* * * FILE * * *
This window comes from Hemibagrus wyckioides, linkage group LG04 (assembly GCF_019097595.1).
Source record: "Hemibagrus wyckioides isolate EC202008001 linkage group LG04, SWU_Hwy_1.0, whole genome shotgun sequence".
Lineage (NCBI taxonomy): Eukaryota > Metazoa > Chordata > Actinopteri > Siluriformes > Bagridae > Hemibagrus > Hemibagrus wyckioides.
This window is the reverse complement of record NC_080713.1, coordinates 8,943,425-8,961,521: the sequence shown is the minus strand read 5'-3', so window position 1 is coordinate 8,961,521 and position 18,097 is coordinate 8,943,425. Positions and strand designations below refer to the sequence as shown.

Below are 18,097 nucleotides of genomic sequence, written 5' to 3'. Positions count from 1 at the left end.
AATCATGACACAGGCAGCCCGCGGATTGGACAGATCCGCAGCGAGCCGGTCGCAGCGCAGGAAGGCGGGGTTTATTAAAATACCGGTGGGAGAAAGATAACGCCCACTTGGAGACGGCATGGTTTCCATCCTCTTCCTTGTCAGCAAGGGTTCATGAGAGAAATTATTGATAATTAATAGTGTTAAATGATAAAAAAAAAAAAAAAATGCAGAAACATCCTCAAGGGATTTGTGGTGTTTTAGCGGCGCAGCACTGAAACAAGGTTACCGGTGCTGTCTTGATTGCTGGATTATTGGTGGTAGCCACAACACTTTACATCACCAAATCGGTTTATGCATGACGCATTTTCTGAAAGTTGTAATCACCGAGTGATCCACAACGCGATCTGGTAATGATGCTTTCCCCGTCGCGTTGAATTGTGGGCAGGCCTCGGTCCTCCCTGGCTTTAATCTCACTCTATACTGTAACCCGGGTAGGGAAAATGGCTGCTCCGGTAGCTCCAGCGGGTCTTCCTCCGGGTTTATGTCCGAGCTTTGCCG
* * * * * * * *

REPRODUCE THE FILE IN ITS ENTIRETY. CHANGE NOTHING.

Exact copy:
This window comes from Hemibagrus wyckioides, linkage group LG04 (assembly GCF_019097595.1).
Source record: "Hemibagrus wyckioides isolate EC202008001 linkage group LG04, SWU_Hwy_1.0, whole genome shotgun sequence".
Lineage (NCBI taxonomy): Eukaryota > Metazoa > Chordata > Actinopteri > Siluriformes > Bagridae > Hemibagrus > Hemibagrus wyckioides.
This window is the reverse complement of record NC_080713.1, coordinates 8,943,425-8,961,521: the sequence shown is the minus strand read 5'-3', so window position 1 is coordinate 8,961,521 and position 18,097 is coordinate 8,943,425. Positions and strand designations below refer to the sequence as shown.

Below are 18,097 nucleotides of genomic sequence, written 5' to 3'. Positions count from 1 at the left end.
AATCATGACACAGGCAGCCCGCGGATTGGACAGATCCGCAGCGAGCCGGTCGCAGCGCAGGAAGGCGGGGTTTATTAAAATACCGGTGGGAGAAAGATAACGCCCACTTGGAGACGGCATGGTTTCCATCCTCTTCCTTGTCAGCAAGGGTTCATGAGAGAAATTATTGATAATTAATAGTGTTAAATGATAAAAAAAAAAAAAAAATGCAGAAACATCCTCAAGGGATTTGTGGTGTTTTAGCGGCGCAGCACTGAAACAAGGTTACCGGTGCTGTCTTGATTGCTGGATTATTGGTGGTAGCCACAACACTTTACATCACCAAATCGGTTTATGCATGACGCATTTTCTGAAAGTTGTAATCACCGAGTGATCCACAACGCGATCTGGTAATGATGCTTTCCCCGTCGCGTTGAATTGTGGGCAGGCCTCGGTCCTCCCTGGCTTTAATCTCACTCTATACTGTAACCCGGGTAGGGAAAATGGCTGCTCCGGTAGCTCCAGCGGGTCTTCCTCCGGGTTTATGTCCGAGCTTTGCCG